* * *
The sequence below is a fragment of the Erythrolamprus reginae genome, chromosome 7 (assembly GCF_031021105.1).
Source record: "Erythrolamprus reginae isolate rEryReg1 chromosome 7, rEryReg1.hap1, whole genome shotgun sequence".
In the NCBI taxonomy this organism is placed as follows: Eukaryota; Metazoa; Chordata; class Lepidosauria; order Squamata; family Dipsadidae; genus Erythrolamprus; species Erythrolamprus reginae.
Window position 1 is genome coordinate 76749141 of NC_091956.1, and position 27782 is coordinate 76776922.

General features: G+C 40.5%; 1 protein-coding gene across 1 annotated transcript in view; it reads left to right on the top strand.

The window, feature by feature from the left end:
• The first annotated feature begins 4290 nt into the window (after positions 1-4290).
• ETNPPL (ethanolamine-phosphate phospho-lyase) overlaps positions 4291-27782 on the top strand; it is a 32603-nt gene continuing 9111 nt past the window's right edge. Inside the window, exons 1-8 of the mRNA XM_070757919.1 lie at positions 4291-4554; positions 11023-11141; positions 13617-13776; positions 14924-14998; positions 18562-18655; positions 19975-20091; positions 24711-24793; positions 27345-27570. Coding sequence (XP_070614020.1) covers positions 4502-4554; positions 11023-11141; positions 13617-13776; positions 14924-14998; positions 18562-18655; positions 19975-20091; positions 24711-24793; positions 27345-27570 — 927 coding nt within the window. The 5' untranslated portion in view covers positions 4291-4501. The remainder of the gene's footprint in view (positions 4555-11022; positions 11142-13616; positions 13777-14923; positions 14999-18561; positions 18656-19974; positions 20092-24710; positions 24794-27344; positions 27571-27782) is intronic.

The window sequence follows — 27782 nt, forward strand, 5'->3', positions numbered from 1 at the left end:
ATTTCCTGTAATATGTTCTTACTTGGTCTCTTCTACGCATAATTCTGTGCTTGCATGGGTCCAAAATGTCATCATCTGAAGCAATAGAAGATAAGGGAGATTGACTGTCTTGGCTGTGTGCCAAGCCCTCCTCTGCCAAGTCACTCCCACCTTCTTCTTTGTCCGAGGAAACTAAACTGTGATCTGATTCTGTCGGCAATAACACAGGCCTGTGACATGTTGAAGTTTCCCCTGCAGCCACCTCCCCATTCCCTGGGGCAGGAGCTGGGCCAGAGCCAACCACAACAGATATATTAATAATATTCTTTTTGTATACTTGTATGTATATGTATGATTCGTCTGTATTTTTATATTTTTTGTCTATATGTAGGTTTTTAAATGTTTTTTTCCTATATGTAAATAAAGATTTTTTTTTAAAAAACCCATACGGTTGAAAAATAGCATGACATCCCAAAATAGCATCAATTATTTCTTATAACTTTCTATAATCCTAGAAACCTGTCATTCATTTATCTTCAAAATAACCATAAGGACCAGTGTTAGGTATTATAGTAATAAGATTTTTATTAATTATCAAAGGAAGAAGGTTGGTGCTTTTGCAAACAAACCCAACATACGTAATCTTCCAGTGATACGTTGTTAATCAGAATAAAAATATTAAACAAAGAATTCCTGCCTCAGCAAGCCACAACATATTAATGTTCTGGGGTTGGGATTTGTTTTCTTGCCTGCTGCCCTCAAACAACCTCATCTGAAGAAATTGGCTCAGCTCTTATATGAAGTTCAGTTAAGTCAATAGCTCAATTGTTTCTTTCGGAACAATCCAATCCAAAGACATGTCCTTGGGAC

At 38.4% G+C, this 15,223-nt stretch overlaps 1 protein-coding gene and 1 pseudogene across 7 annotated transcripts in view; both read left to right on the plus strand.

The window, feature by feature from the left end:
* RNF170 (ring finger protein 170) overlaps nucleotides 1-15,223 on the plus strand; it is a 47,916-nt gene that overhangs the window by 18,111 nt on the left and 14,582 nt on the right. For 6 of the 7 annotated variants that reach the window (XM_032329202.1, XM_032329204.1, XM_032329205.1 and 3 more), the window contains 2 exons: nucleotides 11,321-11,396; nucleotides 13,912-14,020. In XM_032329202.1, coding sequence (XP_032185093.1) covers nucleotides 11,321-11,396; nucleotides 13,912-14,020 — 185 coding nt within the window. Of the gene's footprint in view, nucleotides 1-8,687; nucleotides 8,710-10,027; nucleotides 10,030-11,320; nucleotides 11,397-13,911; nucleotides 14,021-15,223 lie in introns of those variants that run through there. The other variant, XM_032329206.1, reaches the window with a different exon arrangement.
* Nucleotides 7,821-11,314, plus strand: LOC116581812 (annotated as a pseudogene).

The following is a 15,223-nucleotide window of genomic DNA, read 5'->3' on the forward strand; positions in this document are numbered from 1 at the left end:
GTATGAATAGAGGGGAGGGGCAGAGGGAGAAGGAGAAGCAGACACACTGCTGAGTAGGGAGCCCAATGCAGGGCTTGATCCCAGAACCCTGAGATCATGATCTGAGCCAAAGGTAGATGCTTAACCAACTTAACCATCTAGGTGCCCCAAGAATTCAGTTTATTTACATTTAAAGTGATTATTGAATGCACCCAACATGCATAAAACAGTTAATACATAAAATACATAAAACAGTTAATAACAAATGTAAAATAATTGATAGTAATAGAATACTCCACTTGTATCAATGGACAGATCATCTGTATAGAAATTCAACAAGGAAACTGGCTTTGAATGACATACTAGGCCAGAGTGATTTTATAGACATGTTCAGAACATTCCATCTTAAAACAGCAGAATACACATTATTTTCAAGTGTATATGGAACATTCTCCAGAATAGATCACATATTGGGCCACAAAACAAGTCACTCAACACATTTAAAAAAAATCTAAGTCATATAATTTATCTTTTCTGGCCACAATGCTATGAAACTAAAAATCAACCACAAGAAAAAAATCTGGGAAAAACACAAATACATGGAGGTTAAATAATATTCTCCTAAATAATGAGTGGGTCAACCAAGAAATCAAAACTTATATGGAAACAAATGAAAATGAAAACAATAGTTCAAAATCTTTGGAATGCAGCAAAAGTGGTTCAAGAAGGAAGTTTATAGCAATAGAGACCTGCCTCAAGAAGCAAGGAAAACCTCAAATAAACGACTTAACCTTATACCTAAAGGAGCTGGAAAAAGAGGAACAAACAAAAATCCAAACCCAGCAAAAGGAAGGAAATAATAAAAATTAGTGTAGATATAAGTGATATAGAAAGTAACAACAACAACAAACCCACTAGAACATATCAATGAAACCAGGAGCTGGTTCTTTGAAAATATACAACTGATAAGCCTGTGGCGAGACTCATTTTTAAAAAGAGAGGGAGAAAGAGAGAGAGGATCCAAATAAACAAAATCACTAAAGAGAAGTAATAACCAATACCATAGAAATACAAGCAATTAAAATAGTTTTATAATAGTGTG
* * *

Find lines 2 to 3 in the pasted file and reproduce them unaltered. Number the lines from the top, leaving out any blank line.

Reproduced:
Source record: "Erythrolamprus reginae isolate rEryReg1 chromosome 7, rEryReg1.hap1, whole genome shotgun sequence".
In the NCBI taxonomy this organism is placed as follows: Eukaryota; Metazoa; Chordata; class Lepidosauria; order Squamata; family Dipsadidae; genus Erythrolamprus; species Erythrolamprus reginae.